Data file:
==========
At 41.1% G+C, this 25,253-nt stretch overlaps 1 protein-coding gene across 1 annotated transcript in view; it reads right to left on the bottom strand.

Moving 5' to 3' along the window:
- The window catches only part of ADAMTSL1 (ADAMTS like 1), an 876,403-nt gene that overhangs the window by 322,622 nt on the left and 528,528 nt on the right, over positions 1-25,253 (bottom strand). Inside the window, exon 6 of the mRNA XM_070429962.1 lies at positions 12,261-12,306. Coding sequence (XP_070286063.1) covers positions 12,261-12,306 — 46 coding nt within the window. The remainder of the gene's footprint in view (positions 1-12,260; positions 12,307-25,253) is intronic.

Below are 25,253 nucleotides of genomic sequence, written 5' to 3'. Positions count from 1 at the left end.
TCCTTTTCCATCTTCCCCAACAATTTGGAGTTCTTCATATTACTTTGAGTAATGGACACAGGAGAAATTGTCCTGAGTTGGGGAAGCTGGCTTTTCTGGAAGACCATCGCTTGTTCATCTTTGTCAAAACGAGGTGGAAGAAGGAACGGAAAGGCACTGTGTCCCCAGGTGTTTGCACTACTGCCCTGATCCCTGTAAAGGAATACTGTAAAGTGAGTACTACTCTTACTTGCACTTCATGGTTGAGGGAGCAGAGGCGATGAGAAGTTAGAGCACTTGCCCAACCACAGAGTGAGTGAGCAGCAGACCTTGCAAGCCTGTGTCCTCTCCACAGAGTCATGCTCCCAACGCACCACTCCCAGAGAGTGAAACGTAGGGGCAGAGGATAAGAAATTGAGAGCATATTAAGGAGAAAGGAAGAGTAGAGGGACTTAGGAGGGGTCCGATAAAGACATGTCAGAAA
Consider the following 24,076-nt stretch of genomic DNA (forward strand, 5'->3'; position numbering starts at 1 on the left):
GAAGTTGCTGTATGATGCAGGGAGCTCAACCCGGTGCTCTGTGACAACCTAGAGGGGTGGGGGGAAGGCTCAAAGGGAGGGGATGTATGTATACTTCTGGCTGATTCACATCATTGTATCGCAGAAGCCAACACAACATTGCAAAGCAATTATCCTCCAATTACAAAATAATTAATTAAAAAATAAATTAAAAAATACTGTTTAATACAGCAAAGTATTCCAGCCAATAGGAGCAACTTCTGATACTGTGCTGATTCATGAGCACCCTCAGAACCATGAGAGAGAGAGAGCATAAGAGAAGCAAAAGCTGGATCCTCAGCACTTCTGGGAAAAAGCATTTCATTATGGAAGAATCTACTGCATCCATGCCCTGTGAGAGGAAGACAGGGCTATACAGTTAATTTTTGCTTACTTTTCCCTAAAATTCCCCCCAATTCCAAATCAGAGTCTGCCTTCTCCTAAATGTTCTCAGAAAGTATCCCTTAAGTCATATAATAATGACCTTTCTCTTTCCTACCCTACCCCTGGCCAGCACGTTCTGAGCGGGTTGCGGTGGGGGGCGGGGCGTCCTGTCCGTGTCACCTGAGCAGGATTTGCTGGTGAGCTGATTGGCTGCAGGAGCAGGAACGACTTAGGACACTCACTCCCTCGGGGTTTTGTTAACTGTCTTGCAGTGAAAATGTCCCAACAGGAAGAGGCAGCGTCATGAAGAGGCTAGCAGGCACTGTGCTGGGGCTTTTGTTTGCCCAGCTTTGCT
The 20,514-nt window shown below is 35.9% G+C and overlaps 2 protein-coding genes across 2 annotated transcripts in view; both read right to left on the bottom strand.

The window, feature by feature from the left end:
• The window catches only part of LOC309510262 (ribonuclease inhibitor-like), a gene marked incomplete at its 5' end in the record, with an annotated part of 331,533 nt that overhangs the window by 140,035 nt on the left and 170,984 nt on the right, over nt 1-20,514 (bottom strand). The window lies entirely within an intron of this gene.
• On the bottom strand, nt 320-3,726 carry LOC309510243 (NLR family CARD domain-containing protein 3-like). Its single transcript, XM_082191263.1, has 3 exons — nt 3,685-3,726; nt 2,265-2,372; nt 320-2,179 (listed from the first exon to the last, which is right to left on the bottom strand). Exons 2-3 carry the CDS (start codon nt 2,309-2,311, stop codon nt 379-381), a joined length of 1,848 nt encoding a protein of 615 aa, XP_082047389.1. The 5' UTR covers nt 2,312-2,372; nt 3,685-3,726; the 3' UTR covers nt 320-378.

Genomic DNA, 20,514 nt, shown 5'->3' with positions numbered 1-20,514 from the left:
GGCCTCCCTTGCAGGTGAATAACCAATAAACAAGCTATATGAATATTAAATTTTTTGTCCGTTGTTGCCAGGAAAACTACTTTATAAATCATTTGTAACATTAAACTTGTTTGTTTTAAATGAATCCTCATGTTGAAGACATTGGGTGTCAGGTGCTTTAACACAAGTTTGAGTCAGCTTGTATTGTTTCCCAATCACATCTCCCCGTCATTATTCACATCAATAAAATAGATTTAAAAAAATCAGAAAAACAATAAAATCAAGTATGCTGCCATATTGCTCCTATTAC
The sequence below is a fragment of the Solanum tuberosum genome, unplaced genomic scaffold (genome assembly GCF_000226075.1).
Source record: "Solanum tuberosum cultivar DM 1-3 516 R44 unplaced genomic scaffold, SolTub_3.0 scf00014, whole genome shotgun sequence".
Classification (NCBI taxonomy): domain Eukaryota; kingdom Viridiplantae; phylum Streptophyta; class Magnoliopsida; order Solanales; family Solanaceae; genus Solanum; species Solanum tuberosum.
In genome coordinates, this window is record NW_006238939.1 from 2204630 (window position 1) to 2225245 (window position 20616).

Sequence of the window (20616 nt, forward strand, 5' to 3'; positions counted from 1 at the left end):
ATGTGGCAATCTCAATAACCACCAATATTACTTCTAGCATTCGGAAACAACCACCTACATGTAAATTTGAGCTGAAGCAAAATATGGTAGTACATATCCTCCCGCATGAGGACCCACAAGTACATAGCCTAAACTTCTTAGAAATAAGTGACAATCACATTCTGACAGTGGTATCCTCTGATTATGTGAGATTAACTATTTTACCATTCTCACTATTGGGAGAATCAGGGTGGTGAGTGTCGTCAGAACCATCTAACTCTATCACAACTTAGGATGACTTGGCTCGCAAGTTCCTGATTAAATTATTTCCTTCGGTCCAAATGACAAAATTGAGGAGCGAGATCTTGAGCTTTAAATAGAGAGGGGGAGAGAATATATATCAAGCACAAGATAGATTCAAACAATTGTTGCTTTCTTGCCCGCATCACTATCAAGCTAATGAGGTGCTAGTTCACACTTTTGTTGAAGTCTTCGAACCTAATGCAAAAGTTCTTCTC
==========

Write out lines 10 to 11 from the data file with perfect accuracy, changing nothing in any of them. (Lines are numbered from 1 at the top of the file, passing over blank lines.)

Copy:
• The window catches only part of LOC309510262 (ribonuclease inhibitor-like), a gene marked incomplete at its 5' end in the record, with an annotated part of 331,533 nt that overhangs the window by 140,035 nt on the left and 170,984 nt on the right, over nt 1-20,514 (bottom strand). The window lies entirely within an intron of this gene.
• On the bottom strand, nt 320-3,726 carry LOC309510243 (NLR family CARD domain-containing protein 3-like). Its single transcript, XM_082191263.1, has 3 exons — nt 3,685-3,726; nt 2,265-2,372; nt 320-2,179 (listed from the first exon to the last, which is right to left on the bottom strand). Exons 2-3 carry the CDS (start codon nt 2,309-2,311, stop codon nt 379-381), a joined length of 1,848 nt encoding a protein of 615 aa, XP_082047389.1. The 5' UTR covers nt 2,312-2,372; nt 3,685-3,726; the 3' UTR covers nt 320-378.